5 real risks that could crush stocks in 2024 — and why they won’t (2024)

As U.S. stocks flirt with new highs and recession seems less and less likely, the hardcore stock-market bears continue to predict an array of market-tanking disasters just around the corner.

I expect the U.S. market to finish the year up 5% to 10%, for three main reasons: There will be no recession, inflation will continue to contract, and cautious investors will come into the market and push stocks higher.

Still, it is always good to understand opposing views.With that in mind, here’s a look at five major fears of the market naysayers — and why they will be wrong. Markets can correct at any time (a 10% decline), but another bear market (a decline of 20% or more) is not likely on the horizon.

1. 2024 brings a recession: Stock markets hate recessions, so this would be bad for bulls. It’s a little daunting that no less than seasoned market gurus Jeffrey Gundlach and Bob Doll predict this outcome.Their exhibit A is the inverted Treasury yield curve, which occurs when yields of longer-term securities like the 10-year notes BX:TMUBMUSD02Y yield less than short-term paper BX:TMUBMUSD02Y. It has been seen by markets as a relatively reliable predictor of recessions in the U.S.

But here’s why they’ll be wrong this time.Inverted yield curves forecast recessions because they correctly predict monetary tightening will cause a credit crunch. This, in turn, sparks a financial crisis that tanks both the economy and stocks.

The thing is, we’ve already had the financial crisis. It was the regional-bank-sector mini-meltdown in the first half of 2023. And we’ve skated by because the Federal Reserve handled it. The Fed flooded U.S. banks with liquidity via the Bank Term Funding Program. Now we’ve moved on — except for those who hold on to the economic “hard landing” scenario.

In the meantime, market interest rates have come down, taking pressure off the credit system. Declining rates are also a form of economic stimulus. The Fed will soon start cutting rates at the short end, continuing this trend.

Outside of a credit crunch, the real canary in the coal mine to watch is business activity, notes Mark Zandi, the chief economist at Moody’s Analytics. “Businesses are the first to signal trouble as they rein in payrolls and investment,” he says. That undermines consumer sentiment, and a vicious cycle of weakening demand and layoff risks ensues.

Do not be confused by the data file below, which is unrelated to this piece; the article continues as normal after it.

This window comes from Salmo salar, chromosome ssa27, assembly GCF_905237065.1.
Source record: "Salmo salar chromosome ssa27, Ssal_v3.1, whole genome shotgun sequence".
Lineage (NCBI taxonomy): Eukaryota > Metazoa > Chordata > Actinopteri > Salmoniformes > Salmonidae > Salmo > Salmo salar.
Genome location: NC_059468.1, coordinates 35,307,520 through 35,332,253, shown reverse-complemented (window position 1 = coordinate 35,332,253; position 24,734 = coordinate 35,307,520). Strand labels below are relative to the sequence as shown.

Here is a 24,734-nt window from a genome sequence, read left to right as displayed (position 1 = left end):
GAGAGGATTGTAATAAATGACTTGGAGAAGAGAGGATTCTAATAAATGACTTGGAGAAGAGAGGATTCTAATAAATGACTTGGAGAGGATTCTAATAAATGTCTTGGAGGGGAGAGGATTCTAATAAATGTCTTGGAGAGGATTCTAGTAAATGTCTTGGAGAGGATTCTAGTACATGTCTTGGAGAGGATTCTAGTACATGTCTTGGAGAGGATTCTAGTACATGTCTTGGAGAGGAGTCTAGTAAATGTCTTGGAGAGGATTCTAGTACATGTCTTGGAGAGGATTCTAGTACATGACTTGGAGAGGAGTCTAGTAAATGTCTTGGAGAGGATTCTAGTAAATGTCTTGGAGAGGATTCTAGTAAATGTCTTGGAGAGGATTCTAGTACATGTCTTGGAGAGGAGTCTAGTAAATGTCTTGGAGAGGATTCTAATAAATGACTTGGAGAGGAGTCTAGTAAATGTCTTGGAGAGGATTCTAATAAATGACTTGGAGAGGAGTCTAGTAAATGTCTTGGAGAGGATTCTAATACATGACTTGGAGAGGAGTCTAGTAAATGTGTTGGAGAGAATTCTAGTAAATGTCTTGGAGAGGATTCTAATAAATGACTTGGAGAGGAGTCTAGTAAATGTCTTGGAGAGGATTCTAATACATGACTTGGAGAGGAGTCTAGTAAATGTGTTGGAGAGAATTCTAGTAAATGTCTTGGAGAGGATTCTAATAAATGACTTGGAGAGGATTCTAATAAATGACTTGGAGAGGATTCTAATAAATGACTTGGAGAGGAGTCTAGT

“Right now, there is no sign of that,” Zandi adds. “Businesses remain stalwart in their refusal to lay off workers and rein in investment. The economy continues to perform well, and prospects are improving as inflation recedes without an increase in unemployment.”

Moreover, the U.S. is in the midst of a productivity boom that will continue due to elevated business investment in new technology and equipment. Higher worker productivity boosts profits and takes the pressure off companies to raise prices.

Plus, remember that economies usually benefit from election-year spending by the political party in power.

2. Consumer spending dries up as savings decline: Consumers drive the economy, so if they really do close their wallets because they’ve burned through their COVID-era savings, that won’t be good.

But this won’t happen.First, workers cocooned by the lay-low mentality of the pandemic are circulating again. “The post-pandemic surge in labor-force participation has led to a surge in total hours, and supported growth in disposable income,” says Bank of America economist Michael Gapen.

Next, U.S. employment remains high and jobless claims are low, notes William Blair economist Richard de Chazal. Claims hit their lowest level in over a year for the week ending Jan. 13. The bottom line here is that consumers tend to keep spending until they lose their jobs.

Other factors also support consumer spending, says Ed Yardeni of Yardeni Research. He points to boomers retiring and spending their cumulative $75 trillion net worth or passing it along to their heirs. Close to 40% of U.S. homeowners are mortgage-free, and most of the rest were able to lock in record-low mortgage rates.